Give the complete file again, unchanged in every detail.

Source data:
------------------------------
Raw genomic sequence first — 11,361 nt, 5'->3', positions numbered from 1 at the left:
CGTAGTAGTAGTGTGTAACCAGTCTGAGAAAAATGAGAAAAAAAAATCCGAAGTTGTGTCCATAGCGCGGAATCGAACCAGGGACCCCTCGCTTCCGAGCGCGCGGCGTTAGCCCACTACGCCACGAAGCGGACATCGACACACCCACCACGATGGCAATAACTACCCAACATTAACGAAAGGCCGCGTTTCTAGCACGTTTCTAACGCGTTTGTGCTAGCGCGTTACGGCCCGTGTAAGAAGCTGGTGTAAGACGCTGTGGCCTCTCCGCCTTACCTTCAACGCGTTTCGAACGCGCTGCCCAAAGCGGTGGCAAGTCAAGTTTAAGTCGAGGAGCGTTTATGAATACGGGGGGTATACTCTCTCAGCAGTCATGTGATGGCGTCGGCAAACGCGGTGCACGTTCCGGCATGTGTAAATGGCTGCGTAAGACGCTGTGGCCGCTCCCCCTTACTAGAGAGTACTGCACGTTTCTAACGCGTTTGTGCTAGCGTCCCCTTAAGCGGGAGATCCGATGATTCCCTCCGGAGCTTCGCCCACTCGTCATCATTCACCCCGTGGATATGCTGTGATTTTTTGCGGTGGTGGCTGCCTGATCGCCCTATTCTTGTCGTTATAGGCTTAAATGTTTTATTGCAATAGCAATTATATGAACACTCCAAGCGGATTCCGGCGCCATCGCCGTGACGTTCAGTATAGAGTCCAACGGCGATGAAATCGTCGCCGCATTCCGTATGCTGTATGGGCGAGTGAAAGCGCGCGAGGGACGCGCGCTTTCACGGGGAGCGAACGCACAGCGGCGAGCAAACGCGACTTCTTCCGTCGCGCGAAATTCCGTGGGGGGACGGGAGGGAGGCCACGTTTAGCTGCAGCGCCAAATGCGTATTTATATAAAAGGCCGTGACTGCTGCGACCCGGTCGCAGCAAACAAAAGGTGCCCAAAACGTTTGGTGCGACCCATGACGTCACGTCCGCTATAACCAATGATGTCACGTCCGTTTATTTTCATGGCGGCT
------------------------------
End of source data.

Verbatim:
Raw genomic sequence first — 11,361 nt, 5'->3', positions numbered from 1 at the left:
CGTAGTAGTAGTGTGTAACCAGTCTGAGAAAAATGAGAAAAAAAAATCCGAAGTTGTGTCCATAGCGCGGAATCGAACCAGGGACCCCTCGCTTCCGAGCGCGCGGCGTTAGCCCACTACGCCACGAAGCGGACATCGACACACCCACCACGATGGCAATAACTACCCAACATTAACGAAAGGCCGCGTTTCTAGCACGTTTCTAACGCGTTTGTGCTAGCGCGTTACGGCCCGTGTAAGAAGCTGGTGTAAGACGCTGTGGCCTCTCCGCCTTACCTTCAACGCGTTTCGAACGCGCTGCCCAAAGCGGTGGCAAGTCAAGTTTAAGTCGAGGAGCGTTTATGAATACGGGGGGTATACTCTCTCAGCAGTCATGTGATGGCGTCGGCAAACGCGGTGCACGTTCCGGCATGTGTAAATGGCTGCGTAAGACGCTGTGGCCGCTCCCCCTTACTAGAGAGTACTGCACGTTTCTAACGCGTTTGTGCTAGCGTCCCCTTAAGCGGGAGATCCGATGATTCCCTCCGGAGCTTCGCCCACTCGTCATCATTCACCCCGTGGATATGCTGTGATTTTTTGCGGTGGTGGCTGCCTGATCGCCCTATTCTTGTCGTTATAGGCTTAAATGTTTTATTGCAATAGCAATTATATGAACACTCCAAGCGGATTCCGGCGCCATCGCCGTGACGTTCAGTATAGAGTCCAACGGCGATGAAATCGTCGCCGCATTCCGTATGCTGTATGGGCGAGTGAAAGCGCGCGAGGGACGCGCGCTTTCACGGGGAGCGAACGCACAGCGGCGAGCAAACGCGACTTCTTCCGTCGCGCGAAATTCCGTGGGGGGACGGGAGGGAGGCCACGTTTAGCTGCAGCGCCAAATGCGTATTTATATAAAAGGCCGTGACTGCTGCGACCCGGTCGCAGCAAACAAAAGGTGCCCAAAACGTTTGGTGCGACCCATGACGTCACGTCCGCTATAACCAATGATGTCACGTCCGTTTATTTTCATGGCGGCT